The season is winding down. With only a handful of races left, you are looking to make one final push in the standings. Or maybe you have yet to win a race this season and are willing to take a few more chances than before to finally grab that brass ring. After all, you almost certainly will have the engine refreshed during the off-season, so if there was ever a time to gamble this is it, right?

With that in mind, here are 10 tips for squeezing out a little more power from your race engine. Not every tip is guaranteed to apply to you, but they can help you get the wheel turning for other ideas to bump up the power for the last few races.

We may not think about it much, but race cars are quite temperature sensitive. This can be a pain in the summertime when the track feels slick and the car is constantly on the edge of overheating, but as the temperatures cool toward the end of the season, it is time for you to take advantage.

One way to do this is by taking a look at your carburetor jetting. Typically, in the early fall the air not only cools down, but also loses humidity. You may find that the carburetor jet settings that worked well for you in July are now a little too lean. This is because the cooler air is denser and more of it is flowing through the venturis. You may find that you can actually coax more power out of your engine by fattening up the jets a little bit.

If you are running a stock-size water pump pulley on your race engine, you should be able to free up a horsepower or two by running an oversized race pulley, a smaller crankshaft pulley, or a combination of the two. The resized pulleys will slow down the water pump's impeller. Since the pump is not trying to push coolant through the block's water jackets as quickly, less power is required. Stock-style water pumps are designed to flow enough water through the engine to keep it at proper operating temperature after long periods at idle. This is a good idea when you are sitting in traffic trying to get home from work, but it really isn't necessary on your race car. At racing rpm levels, the typical pump is trying to push way too much volume. Also, race-quality pulleys are usually constructed from aluminum, and even though the pulley may be larger than stock, it will still have much less rotating weight than the stock stamped-steel pulley.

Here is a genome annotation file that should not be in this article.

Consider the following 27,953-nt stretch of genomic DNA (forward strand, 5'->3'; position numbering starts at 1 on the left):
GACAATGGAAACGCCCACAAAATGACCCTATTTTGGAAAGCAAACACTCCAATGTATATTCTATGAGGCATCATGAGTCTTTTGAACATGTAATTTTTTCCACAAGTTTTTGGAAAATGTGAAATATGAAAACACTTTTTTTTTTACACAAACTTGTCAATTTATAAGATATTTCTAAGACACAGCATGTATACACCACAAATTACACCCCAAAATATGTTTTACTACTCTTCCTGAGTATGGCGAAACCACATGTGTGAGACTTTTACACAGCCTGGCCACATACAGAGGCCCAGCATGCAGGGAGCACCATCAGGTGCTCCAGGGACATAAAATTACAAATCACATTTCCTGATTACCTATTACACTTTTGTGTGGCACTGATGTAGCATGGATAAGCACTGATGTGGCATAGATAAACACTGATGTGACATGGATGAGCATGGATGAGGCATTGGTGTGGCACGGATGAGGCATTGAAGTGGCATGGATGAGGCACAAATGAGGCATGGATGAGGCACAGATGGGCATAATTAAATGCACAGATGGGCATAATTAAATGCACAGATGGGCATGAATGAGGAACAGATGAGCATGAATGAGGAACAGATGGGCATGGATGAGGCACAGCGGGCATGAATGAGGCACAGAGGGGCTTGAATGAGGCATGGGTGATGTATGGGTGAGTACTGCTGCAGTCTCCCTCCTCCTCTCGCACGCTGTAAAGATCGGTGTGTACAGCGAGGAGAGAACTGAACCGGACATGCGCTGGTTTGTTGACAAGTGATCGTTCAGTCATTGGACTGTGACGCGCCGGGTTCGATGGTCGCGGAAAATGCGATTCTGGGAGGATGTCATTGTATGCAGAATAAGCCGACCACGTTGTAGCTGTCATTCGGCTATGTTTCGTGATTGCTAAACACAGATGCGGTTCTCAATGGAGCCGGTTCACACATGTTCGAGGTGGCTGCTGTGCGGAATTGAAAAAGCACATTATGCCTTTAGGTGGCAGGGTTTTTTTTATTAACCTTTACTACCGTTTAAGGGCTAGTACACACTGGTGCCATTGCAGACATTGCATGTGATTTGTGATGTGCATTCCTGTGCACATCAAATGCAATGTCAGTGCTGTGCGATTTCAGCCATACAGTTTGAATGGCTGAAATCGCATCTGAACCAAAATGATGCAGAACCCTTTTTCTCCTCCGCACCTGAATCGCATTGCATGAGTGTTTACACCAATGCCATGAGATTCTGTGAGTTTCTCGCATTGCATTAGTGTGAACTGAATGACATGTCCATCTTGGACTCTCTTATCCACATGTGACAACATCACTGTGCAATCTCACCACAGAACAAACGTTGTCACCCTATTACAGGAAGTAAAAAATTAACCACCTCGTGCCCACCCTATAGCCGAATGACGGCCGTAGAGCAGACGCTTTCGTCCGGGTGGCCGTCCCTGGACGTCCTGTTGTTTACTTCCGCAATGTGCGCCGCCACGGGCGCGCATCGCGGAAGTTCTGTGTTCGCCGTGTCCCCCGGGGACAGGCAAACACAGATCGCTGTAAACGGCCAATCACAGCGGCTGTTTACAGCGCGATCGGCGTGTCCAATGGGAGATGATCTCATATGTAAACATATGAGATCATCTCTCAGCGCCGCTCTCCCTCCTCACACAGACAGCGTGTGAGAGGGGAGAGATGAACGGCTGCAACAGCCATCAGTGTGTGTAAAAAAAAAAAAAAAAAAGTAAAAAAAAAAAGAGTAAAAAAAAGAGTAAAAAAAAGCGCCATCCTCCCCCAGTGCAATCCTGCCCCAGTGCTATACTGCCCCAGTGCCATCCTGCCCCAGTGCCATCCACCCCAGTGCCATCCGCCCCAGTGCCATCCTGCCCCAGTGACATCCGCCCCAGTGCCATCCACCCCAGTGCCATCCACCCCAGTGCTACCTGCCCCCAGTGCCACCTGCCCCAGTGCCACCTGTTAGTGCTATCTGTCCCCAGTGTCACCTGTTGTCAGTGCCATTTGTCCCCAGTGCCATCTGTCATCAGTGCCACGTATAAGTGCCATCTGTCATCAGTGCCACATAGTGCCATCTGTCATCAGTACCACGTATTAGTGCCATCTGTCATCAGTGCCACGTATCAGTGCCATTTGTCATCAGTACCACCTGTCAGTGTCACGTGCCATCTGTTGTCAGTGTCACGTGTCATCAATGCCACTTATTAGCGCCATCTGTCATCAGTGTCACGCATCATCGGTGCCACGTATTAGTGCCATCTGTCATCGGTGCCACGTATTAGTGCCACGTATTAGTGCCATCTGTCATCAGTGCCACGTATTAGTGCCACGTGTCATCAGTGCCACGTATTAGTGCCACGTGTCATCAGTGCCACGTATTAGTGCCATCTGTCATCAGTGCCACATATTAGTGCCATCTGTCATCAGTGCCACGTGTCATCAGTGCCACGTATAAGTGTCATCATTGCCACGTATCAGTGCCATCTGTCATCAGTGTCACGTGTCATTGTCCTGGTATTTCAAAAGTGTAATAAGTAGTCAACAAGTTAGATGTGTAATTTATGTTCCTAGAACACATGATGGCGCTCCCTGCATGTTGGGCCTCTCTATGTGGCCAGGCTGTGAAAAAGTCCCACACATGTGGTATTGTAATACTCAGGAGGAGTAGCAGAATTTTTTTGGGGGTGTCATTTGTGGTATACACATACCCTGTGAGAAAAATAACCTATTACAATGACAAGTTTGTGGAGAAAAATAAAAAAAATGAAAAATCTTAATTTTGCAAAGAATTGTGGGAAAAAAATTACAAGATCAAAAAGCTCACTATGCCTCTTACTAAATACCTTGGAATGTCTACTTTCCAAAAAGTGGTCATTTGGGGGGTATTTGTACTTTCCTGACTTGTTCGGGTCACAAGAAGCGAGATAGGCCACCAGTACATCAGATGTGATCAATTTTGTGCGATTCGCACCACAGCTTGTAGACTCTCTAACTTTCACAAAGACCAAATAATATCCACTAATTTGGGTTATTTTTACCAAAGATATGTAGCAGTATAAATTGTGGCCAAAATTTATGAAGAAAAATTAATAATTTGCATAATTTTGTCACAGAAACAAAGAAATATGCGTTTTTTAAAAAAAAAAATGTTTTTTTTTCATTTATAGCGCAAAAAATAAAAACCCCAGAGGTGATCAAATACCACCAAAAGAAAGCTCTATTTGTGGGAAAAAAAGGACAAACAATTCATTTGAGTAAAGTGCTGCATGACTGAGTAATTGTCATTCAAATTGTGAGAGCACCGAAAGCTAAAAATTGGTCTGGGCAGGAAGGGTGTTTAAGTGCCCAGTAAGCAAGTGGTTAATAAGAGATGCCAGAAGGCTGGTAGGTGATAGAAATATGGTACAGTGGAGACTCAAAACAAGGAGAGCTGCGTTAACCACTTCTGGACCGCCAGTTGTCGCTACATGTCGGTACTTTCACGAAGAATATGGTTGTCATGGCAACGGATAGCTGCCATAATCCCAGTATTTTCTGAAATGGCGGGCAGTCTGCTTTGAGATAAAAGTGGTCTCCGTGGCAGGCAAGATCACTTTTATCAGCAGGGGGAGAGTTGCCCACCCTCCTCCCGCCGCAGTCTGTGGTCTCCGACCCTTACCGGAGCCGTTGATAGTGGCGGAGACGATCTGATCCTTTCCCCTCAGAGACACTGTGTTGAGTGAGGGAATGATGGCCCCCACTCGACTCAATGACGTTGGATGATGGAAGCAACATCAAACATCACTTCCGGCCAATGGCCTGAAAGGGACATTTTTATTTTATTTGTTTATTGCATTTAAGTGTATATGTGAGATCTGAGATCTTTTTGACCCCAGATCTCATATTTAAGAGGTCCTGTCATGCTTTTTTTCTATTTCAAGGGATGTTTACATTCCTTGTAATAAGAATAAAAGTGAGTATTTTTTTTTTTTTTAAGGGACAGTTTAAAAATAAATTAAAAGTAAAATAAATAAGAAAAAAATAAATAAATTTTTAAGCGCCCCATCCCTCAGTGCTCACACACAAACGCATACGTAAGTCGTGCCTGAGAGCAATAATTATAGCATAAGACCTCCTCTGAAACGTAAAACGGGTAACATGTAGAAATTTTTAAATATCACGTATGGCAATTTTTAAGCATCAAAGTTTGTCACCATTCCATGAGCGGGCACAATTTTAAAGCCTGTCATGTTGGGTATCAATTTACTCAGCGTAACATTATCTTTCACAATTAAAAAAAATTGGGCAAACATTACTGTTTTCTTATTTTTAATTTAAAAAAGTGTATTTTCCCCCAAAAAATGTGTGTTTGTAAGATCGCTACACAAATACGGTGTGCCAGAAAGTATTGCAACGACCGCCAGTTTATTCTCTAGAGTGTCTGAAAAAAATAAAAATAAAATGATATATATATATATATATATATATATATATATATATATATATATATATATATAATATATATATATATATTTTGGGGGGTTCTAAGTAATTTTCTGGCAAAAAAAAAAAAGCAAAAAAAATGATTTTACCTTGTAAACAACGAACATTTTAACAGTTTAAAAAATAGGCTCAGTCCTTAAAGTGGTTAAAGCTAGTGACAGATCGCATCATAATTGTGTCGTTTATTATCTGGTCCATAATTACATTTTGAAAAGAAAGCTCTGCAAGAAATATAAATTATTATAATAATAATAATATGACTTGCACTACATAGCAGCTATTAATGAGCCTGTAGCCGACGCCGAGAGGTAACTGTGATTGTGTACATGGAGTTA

Also, if you are running a flow restrictor in your water neck, get rid of it immediately. The idea behind the restrictor is to slow the movement of coolant through the engine to allow it to draw more heat. But the combination of a restriction to water flow and a fast-spinning water pump is not only a big drain on power, but also the cause of pump cavitation, which aerates the coolant and destroys the system's efficiency. Furthermore, the speed the coolant travels through the engine really has no effect on overall temperatures.

Toward the end of the season, many racers begin planning the upgrades they will make to their race car during the off-season. Esslinger Engineering's Cary Maruyama believes that instead of waiting, this may be the perfect time to spend a few bucks wisely on products that will help you this season and next.

"Usually you can do a couple of bolt-on pieces here or there that will help you more than anything else," he says. "At Esslinger we specialize in Ford four-cylinder engines, so that is where my experience lays, but some of these will work with any engine.

"A windage tray is an easy upgrade if you don't already have one. It just bolts to the main caps, and they can literally gain you over 10 hp. That's about the best bang-for-the-buck that you are going to find anywhere and it doesn't require tearing into the engine.

"On the Ford four-cylinders, we can help guys pick up some serious horsepower quickly by upping the compression. A lot of times, if a guy is only running 10:1 compression and racing with 110-octane race fuel, we can take him up to 12.5:1 easily by shaving the cylinder head. I've found a lot of times guys won't have as much compression as they think they do. They won't know the cc's of the valve reliefs in the pistons, the thickness of the head gaskets, and other things like that. If we find they can use more compression, they can send us their cylinder head and we'll take care of it for them. The Ford head is an overhead cam configuration, so you can cut the deck and put it back on without worrying about screwing up the valvetrain geometry.